The FAA’s handling of a variety of prickly issues from the planned closures of scores of contract control towers to the hotly anticipated Part 23 rewrite to the up-in-the-air fate of leaded aviation gasoline will affect general aviation in important ways for years to come. Get the Part 23 rewrite right, and we could witness a resurgence in GA flying; get it wrong, and we might inadvertently put the industry into a graveyard spiral.
For as long as airplanes have been around, pilots have held a number of beliefs about them that are out of line with reality, which is an alarming fact given that pilots are the ones responsible for making sure a flight goes well and ends well.
Everybody knows that new light airplanes cost too much and don’t do enough. This might be changing. And in this case, change is definitely good.
Part of the problem is our history, but it’s time to let go of the past. The Part-23-view of what makes for a safe light airplane is hopelessly out of date. If the point is to make the economics of building affordable new light airplanes impossible, then today’s Part 23 regulations have come close to achieving their goal.
FAA Administrator Michael Huerta got the chance to experience what it feels like to be raked over the coals yesterday as lawmakers at a House hearing expressed their mounting frustration over his agency’s handling of sequester-related controller furloughs. It was uncomfortable to watch as House members bluntly told Huerta he did a poor job of preparing for the furloughs – first by not sharing information with airlines sooner and second by applying the furloughs blindly across the co
The decision announced by Cessna and parent company Textron last week to put most of the company’s light jet lineup on what it calls temporary hiatus is a sure sign of tough economic times. A year ago Cessna had a lineup of no fewer than six light jets — the Mustang, CJ1+ (discontinued last year), CJ2+, CJ3, CJ4 and the emerging M2.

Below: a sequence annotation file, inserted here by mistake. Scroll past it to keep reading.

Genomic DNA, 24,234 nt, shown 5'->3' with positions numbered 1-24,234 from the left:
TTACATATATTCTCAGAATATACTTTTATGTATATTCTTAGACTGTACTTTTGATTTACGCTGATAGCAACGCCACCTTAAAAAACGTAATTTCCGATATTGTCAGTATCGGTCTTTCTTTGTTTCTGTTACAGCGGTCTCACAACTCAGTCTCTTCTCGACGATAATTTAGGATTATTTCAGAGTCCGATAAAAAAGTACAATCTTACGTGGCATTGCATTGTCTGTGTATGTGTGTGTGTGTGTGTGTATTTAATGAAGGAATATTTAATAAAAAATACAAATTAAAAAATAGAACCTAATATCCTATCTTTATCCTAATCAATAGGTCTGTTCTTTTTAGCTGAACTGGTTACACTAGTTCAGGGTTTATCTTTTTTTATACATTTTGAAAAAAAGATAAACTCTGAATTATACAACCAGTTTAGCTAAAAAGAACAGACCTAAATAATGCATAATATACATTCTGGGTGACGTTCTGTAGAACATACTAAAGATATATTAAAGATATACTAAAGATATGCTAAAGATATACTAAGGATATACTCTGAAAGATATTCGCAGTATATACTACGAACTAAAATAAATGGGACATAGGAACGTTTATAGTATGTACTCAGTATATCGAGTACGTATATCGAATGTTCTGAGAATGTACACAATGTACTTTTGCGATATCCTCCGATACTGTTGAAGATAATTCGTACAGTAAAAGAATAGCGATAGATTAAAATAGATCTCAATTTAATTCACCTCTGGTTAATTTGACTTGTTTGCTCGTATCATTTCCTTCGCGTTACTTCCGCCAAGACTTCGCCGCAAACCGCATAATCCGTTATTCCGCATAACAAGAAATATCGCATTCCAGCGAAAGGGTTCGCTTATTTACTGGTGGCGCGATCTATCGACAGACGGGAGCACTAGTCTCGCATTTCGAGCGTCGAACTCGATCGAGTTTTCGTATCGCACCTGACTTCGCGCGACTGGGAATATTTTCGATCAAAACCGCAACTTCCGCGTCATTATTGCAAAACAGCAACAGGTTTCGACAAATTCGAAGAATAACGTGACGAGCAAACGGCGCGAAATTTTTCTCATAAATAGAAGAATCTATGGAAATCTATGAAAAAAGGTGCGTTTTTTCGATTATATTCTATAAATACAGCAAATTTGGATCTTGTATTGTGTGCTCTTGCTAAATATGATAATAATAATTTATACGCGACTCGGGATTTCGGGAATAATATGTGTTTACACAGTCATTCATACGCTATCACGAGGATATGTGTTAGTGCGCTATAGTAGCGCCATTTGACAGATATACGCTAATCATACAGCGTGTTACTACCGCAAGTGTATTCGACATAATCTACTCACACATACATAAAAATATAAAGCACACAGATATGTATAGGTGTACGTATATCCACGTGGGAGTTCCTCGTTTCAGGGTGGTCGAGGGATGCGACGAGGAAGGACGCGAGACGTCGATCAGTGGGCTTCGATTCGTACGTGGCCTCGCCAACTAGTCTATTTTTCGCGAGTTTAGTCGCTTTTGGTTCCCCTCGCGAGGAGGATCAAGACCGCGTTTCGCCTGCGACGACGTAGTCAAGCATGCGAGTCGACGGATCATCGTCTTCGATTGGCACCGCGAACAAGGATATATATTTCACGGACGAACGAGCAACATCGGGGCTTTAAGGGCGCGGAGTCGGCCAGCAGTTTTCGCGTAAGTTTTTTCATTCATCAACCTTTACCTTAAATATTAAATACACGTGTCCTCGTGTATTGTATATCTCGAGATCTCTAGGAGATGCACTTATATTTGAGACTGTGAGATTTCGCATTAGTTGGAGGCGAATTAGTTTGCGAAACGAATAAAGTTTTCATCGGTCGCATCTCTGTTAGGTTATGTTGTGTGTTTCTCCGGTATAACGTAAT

The news of the bombings at the Boston Marathon yesterday hit me hard. Though I was safe at home in Austin working, I had a close connection to the events. In fact, I had a number of close connections.
When the news came in that there had been explosions near the finish line and that this was an act of terror, my thoughts turned immediately to my friends, more than half a dozen of whom were running the event. Were they okay? Had any of their loved ones been injured? Were there going to be more bombs? I was beside myself.
If you’re here in Lakeland this week for the Sun ‘n Fun fly-in, you know there’s a lot of room to park your plane. The tie-down areas in some places are nearly empty — as of yesterday afternoon, there were five floatplanes in the area reserved for them instead of the usual 50 — and there are huge grassy spaces where previously there would have been warbirds. The question is: is this a sign of the times or a sign of this particular year (or short stretch of years)?
“Pilotage” — the word spoken by my primary flight instructor, retired F-4 instructor Si Campbell, as if it were a spell. It was, he said, the complex art of figuring out where you are by reference to your surroundings. Knowing where you are from the air might sound easy to those non-pilots dwelling between 5 and 6 feet agl, but it doesn’t take many minutes to realize that at altitude, things look very different than they do on the ground. Without navaids, getting lost in the air isn’t just easy to do; it’s almost impossible to avoid.